Putting SODIS into practice at a school in Bolivia
This is a short update on our project to develop an indicator for the method of Solar Water Disinfection (SODIS). Things have been busy at our side: Our partner for the development of the indicator, PotaVida (http://potavida.org) not only produced the first series of prototypes but also participated at the Washington Environmental Innovation Challenge of the University of Washington. They placed second, which is a great achievement considering the strong competition from 104 other teams.
In the next few weeks, we will start calibration measurements of the prototype, whereas the team of PotaVida already is working on an improved design of the device. The requirements are very challenging: it has to be waterproof, resistant to solar radiation and heat, lightweight and low-cost.
Based on the data of calibration and laboratory experiments, we then will produce a small series of the indicator and field test it with potential users in the second half of 2011. We are currently raising funds for these field tests and welcome any support to bring us closer to our goal: to facilitate the promotion of Solar Water Disinfection, which has the potential to benefit millions of people who currently do not have access to safe drinking water.
We also would like to point out to the “recurring donation campaign” on the Global Giving website. With this new feature, you can now donate over a certain period of time (e.g., $10 per month), rather than one amount at a time. Such recurring donations help us to improve project planning and we would like to encourage you to make use of this function for future donations.
This is a short up-date on our project to develop and field-test an indicator for Solar Water Disinfection (SODIS). SODIS is a simple process to obtain safe drinking water by exposing it in transparent plastic bottles to sufficient amounts of sunlight (see www.sodis.ch). Depending on the intensity of radiation, the SODIS method will deliver safe drinking water either in 6 hours or in two days - and the difference between the two intensities is not always easy to tell. Therefore, the main idea of the SODIS indicator is to enable users of the SODIS method to detect the current level of sunlight intensity.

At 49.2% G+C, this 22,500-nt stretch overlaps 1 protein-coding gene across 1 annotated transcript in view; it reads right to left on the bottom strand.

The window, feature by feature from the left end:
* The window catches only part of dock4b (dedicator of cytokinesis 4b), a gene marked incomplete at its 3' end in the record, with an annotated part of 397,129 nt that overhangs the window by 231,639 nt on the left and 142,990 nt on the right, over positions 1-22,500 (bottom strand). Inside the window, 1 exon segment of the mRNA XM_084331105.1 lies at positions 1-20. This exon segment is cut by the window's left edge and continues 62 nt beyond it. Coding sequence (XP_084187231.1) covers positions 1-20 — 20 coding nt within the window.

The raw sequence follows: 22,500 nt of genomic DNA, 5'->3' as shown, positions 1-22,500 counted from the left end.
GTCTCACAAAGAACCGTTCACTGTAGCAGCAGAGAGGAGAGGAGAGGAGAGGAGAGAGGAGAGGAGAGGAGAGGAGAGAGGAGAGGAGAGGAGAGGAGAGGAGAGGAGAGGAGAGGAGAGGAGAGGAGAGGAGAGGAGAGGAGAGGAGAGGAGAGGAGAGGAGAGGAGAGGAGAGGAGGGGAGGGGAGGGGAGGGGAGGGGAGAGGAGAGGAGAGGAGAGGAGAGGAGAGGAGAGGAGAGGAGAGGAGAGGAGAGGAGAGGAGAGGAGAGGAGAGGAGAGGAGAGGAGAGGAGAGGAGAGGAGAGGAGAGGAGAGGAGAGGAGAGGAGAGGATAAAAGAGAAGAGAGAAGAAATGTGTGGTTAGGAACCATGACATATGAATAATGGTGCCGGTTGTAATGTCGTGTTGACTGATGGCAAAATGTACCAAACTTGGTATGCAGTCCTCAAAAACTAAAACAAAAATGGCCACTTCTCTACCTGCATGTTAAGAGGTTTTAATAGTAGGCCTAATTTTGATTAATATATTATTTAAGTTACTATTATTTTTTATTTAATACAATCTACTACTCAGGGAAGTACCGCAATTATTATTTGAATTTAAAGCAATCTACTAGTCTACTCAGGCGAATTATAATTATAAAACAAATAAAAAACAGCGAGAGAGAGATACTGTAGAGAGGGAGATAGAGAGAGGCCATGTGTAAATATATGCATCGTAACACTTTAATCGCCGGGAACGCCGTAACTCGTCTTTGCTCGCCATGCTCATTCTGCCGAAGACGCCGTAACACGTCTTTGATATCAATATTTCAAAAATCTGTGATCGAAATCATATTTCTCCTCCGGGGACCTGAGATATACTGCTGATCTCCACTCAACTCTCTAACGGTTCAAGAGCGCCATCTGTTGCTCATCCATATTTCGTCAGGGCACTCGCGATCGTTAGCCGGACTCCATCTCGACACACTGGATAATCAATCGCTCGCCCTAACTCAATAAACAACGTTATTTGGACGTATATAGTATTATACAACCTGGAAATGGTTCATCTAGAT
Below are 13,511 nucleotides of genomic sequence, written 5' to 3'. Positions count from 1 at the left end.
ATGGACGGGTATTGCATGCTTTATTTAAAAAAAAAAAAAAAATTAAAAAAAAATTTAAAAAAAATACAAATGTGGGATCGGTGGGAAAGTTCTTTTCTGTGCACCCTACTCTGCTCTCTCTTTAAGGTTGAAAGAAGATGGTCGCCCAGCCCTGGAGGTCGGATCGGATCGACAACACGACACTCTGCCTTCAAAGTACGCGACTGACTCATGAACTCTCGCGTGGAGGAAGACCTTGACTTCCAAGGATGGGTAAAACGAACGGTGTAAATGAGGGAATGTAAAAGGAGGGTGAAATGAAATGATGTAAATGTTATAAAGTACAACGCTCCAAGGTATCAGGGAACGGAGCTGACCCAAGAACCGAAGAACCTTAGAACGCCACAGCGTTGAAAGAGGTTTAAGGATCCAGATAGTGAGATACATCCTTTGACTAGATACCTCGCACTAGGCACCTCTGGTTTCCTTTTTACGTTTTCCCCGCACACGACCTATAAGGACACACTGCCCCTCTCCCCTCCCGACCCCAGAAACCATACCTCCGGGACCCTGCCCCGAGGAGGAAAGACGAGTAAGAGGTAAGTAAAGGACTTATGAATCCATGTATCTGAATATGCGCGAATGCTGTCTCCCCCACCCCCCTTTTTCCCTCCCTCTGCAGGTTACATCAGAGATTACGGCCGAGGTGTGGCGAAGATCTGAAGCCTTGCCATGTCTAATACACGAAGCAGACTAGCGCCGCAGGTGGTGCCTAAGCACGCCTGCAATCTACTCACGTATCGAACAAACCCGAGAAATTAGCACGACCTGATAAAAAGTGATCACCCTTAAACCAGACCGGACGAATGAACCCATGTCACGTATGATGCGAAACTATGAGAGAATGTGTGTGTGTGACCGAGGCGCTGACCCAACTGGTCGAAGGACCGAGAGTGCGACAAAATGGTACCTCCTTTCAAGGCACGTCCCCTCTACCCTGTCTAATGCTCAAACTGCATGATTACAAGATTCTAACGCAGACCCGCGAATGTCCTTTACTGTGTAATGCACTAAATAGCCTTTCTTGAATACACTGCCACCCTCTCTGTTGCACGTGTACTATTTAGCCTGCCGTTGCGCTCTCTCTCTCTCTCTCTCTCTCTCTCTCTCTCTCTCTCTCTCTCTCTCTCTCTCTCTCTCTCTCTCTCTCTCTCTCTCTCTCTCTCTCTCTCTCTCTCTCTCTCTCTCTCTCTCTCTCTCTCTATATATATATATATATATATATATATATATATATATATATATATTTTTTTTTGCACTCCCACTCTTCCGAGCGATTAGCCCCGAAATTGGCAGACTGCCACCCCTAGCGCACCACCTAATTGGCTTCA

The project emerged from an open innovation challenge which was launched last year on the platform of InnoCentive (www.innoventive.com). More than 70 project teams handed in proposals on how a SODIS indicator may function and look like. The SODIS Foundation invited a team of international experts from research and industry to evaluate these proposals. The winning proposal came from a team of students at the University of Washington, who received the award of 40,000 USD donated by the Rockefeller Foundation. The solar-powered, re-usable device convinced the evaluators because of its design and its low price. Based on this experience, the students decided to set up their own non-profit organization (PotaVida: www.potavida.org) and keep developing the idea of a SODIS indicator.
In January, the SODIS Foundation, the Swiss Federal Institute of Aquatic Science and Technology (www.eawag.ch) and PotaVida managed to obtain funding for the technical development of a prototype. The design of the device is now reviewed again and different alternatives are evaluated. At the same time, we keep raising funds for the field testing, which will take place once the first prototype series has been developed and tested at laboratories. We look forward to these exiting developments and will keep you informed about progress on our side.
In the meantime, please support our work by spreading the word on this project further or by making a donation on the link below. Every donation will bring us a step closer to our main goal: make safe drinking water available to everybody.
By the way: On March 16, all donations will be complemented by another 30% by matching funds from the Global Giving Foundation. Take advantage of this special offer and support our project with a donation early on that day (matching funds are limited and will be allocated to the first $75,000 received that day on www.globalgiving.org).
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